In her splendid book The Wine Bible, Karen MacNeil writes about a certain wine region that is “so charming it may as well have emerged from a fairy tale. The vineyards are sun-dappled, the half-timbered houses are cheerfully adorned with flower boxes, the 118 villages – centuries old – are immaculate.” The region is at the centre of Europe and proudly guards its traditions, language, cuisine, history and architecture. It’s most famous son was the theologian, organist, writer and humanitarian Albert Schweitzer and among its most famous daughters was Marie Tussaud, she of wax museum fame.
“And where is this region?” you may ask, if you haven’t already guessed. Well, it’s Alsace, which nestles against a back-drop of the Vosges Mountains in the north-east corner of France, right next to Germany. The two countries fought over the region for centuries and since 1681 Alsace passed between French and German control five times. The Alsatian dialect is closely related to Swiss German and the official Alsatian wine bottle, known as the Flûte d’Alsace is similar to those from the Rhine – elegant, tall and narrow with a gentle slope to the shoulders. They grow about a dozen grape varieties in the region but the two most important are the German Riesling and the Gewürztraminer. Almost all the wine produced in Alsace is white, though the region produces a tiny quantity of red in the form of Pinot Noir.
I first came across Alsatian wines in London in the 1970s when they were beginning to gain international recognition. The wines were remarkable and different to anything I had tasted before, with a distinctive but hard-to-define character that placed them apart. The Alsatian Riesling for example, has nothing in common with that from Germany or indeed anywhere else. It’s a dry, elegant yet full-flavoured wine with plenty of body and a surprising amount of fruit. The intensely concentrated Alsatian Pinot Gris has a character of its own with reminders of lime, honey and mushroom and not remotely like the simple Pinot Grigio from Italy. If you come across a bottle, give it a try. Perhaps the grape most associated with the region is the pink-skinned Gewürztraminer because in Alsace it finds its finest expression. Incidentally, Gewürztraminer with an umlaut is the German spelling and in that language, gewürz means “herb” or “spice”. Predictably, the French spell the name without the umlaut.
Alsace is the only French wine region with a tradition of labeling its wines with the name of the grape variety. Although blending is allowed, only one grape name may appear on the label. The region is the source of some of the world’s finest whites but you might be surprised to know that about half of all Alsatian wine is made by cooperatives.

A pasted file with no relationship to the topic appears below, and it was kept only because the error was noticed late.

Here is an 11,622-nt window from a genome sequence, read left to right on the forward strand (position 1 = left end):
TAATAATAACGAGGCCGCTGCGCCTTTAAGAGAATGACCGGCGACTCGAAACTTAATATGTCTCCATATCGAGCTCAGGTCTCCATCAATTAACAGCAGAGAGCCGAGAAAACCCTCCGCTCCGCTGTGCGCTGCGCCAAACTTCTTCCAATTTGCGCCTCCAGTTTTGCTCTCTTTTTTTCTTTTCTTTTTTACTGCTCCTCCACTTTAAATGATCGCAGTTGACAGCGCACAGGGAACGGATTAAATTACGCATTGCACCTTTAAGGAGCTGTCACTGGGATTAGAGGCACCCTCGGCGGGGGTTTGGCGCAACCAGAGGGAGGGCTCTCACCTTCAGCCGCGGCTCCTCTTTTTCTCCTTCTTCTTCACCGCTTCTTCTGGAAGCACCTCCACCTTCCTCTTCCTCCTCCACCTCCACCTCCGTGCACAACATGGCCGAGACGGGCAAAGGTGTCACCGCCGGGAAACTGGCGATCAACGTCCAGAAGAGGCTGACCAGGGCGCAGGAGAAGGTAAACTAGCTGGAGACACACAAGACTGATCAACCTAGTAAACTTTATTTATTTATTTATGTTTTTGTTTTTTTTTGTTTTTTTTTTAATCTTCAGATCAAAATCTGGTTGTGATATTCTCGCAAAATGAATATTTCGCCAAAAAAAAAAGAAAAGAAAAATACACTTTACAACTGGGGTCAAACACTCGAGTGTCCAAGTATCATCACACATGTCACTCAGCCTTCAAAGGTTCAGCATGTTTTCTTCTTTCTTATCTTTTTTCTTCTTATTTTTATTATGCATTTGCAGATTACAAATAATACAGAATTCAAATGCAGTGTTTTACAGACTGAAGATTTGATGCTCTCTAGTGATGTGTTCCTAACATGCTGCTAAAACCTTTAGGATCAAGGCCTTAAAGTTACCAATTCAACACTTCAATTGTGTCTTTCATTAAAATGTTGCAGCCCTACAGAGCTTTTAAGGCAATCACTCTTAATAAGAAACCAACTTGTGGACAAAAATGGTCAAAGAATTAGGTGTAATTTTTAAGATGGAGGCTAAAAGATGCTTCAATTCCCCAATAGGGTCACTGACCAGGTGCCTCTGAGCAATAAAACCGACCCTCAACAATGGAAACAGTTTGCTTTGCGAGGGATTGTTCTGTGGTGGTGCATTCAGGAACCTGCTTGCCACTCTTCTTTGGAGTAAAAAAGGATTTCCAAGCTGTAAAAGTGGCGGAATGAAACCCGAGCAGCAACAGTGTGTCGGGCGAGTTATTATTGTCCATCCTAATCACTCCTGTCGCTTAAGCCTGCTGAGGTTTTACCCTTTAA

Pfaff Gewurztraminer 2017 (white), France (Bt 819 + tax @ Vines to Vino)
Pfaffenheim is a commune in Alsace and this wine comes from an award-winning and well-known cooperative called La Cave des Vignerons de Pfaffenheim. I’d not tasted an Alsatian Gewurztraminer for a good many years and I was looking forward to sampling it. I was not disappointed. This wine is made from 100% Gewurztraminer and it’s a bright golden yellow. The sweet flamboyant aroma of lychee is unmistakable. Several other aromas hover shyly in the background: raisins, boiled sweets and a hint of honey. There’s also a delicate hint of rose too, often a feature of this grape. On the palate, you’ll find plenty of fruit up-front. The lychee dominates along with pineapple and citrus notes and there’s a satisfying and persistent finish. The mouth-feel has a full and remarkably silky-soft quality and the wine has a rather high alcohol content of 13.5% ABV.
The wine is described as “off-dry” which I know sounds a bit vague, but the expression has a specific meaning. Without getting too technical, it refers to the amount of grape sugar left in the wine (known as residual sugar) after the alcoholic fermentation is complete and it’s measured in grams per liter (g/l). Cream sherry for example, is about 120 g/l whereas an extra-dry sparkler could be less than 17 g/l. “Off-dry” usually refers to a wine that has between 17 and 33 g/l. The makers of this wine claim that it’s only 13.71 g/l, but to me it seems sweeter. Perhaps it’s because I normally drink whites that are as dry as the proverbial bone. However, I gave one of my unsuspecting friends a “blind” sample, and he was convinced that it was dessert wine.
Gewurztraminer is often recommended for Asian spicy dishes and I feel sure it would work well with many Thai dishes too, especially those that use ginger in the recipe. It would be perfect with distinctly-flavoured cheeses such as Roquefort, that sharp, tangy sheep’s milk blue-veined cheese from the South of France. In any event, although the wine seems sweet rather than dry, it is a charming wine and at this price remarkable value. It would make an excellent conclusion to a fine dinner. If that is, you can still afford to have them.